Note 22, Snow Days
I am writing this just before the snow is about to do what it does. A few flakes have begun to drift down crookedly, almost as if in a dream state. The promise: a huge, blizzard of ’78-style dump. I LOVED the blizzard of ’78, which I spent traipsing through Center City Philadelphia. Cars were stranded and heaped with mounds of snow. My friend lived downtown (as opposed to my neighborhood in the Northwest section of the city)—and we walked and walked and slid and slipped and I think just laughed and probably yelled. It was so very snowy.
I remember the world being padded by snow. I remember how it wasn’t all that cold. I remember the deep grey-purple sky. I remember freedom.
That was freedom.
❥ This storm, this Nemo, I doubt it can make me feel free. There are four kids in this house and I, like so many other member-owners, dutifully trekked (if one can trek by car) to the River Valley Market yesterday late afternoon to make sure we have milk and butter and eggs and cheese and cauliflower. It’s so much more about everyone being safe and warm and happy as opposed to exploration or total abandon these days (as it should be, as I chose, no tiny violin plays here).
In general, I’m not a big snow day fan. I work from home and snow days reinforce the reality that my work has an asterisk next to it; it comes second. I struggle with whether that means my work is real enough. Something more real might not be upended by snow days. I don’t have an office or even a room for work (or a nanny so I could leave during snow days for my office, which I also don’t have). Putting that upended sensation aside, I am sure to finish the tasks at hand (so long as there’s power). If I let myself enjoy the whomever-and-whatever happens, this snow day is sure to be fun.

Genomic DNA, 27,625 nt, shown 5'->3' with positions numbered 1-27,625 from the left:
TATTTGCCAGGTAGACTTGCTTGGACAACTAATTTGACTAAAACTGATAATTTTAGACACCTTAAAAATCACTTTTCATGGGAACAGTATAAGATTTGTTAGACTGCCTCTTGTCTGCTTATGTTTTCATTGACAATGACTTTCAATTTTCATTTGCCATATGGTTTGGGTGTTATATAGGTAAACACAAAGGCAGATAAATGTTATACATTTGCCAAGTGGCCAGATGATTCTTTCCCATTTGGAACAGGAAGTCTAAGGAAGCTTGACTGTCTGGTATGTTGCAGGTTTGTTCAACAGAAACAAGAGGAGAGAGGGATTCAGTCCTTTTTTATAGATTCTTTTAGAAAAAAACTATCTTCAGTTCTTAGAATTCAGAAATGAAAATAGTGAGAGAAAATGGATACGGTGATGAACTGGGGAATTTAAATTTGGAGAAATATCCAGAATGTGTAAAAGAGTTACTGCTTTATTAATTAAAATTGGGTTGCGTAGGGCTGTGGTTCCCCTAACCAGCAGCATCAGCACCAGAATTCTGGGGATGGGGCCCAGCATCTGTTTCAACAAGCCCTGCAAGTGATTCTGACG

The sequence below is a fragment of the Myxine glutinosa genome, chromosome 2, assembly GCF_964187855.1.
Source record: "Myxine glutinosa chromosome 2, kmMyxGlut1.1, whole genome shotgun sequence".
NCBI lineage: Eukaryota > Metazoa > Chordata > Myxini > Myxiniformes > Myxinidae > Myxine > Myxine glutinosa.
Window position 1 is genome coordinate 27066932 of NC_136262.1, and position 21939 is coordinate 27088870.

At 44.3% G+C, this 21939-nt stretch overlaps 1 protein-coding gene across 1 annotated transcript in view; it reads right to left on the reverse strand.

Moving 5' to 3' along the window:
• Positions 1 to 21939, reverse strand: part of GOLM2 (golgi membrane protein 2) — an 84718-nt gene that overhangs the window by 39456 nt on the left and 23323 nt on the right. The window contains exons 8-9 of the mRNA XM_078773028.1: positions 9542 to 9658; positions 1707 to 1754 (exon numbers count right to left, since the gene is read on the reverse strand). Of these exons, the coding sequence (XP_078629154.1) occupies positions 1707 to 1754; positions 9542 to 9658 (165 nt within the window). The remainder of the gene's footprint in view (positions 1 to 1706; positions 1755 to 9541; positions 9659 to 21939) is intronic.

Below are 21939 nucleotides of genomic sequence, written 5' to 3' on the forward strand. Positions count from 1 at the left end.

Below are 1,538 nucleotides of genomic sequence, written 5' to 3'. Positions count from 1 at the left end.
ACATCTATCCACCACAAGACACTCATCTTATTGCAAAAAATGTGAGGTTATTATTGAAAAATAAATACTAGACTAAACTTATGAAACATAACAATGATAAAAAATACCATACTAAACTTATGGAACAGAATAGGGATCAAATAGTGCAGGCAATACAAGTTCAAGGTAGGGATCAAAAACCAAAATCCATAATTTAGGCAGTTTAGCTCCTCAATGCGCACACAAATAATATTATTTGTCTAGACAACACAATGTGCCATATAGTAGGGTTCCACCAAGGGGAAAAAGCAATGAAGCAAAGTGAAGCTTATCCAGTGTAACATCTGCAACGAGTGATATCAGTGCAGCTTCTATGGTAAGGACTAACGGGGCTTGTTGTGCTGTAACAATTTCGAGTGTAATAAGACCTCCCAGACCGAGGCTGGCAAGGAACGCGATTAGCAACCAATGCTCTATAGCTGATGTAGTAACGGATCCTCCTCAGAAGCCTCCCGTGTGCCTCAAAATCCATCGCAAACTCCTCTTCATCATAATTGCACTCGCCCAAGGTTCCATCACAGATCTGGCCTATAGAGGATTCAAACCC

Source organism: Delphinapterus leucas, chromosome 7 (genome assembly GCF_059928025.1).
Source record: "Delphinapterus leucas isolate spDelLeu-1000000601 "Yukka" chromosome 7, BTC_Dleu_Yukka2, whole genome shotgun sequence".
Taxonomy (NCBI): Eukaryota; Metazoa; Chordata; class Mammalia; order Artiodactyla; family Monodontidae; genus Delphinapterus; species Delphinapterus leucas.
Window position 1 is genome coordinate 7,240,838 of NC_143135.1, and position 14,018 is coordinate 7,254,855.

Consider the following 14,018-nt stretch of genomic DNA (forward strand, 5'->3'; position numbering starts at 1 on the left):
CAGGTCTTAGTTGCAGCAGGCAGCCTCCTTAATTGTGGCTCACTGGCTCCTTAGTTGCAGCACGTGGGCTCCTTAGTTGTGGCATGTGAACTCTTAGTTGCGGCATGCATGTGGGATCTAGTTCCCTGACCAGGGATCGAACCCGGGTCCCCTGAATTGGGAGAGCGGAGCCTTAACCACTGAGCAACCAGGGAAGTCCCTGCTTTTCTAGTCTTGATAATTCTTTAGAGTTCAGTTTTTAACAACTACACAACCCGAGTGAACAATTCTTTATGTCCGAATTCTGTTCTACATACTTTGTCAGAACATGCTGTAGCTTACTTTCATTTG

A side note: that this storm is named Nemo has me seeing animated fish in my mind’s eye and I’ve never seen the movie! I have one idea, which is to find it on the telly and watch it with my little girl.
❥ Another aspect to snow days and big weather emergencies is that they remind us all we are in this life (community, neighborhood) together. Neighbors help neighbors. We find cozy, makeshift activity. Our freedom is discovered through our rootedness to one another. That’s a pretty fantastic find.
ABOUT THE AUTHOR
Sarah is a writer, who lives in Northampton with her husband and four children. She contributes to Preview Massachusetts Magazine, as well as other publications and writes a parenting blog Standing in the Shadows at the Valley Advocate. She moved to the Valley to attend Hampshire College—and found the Valley such a nice place, she stayed!
[Photo credit: (ccl) Sharon Mollerus]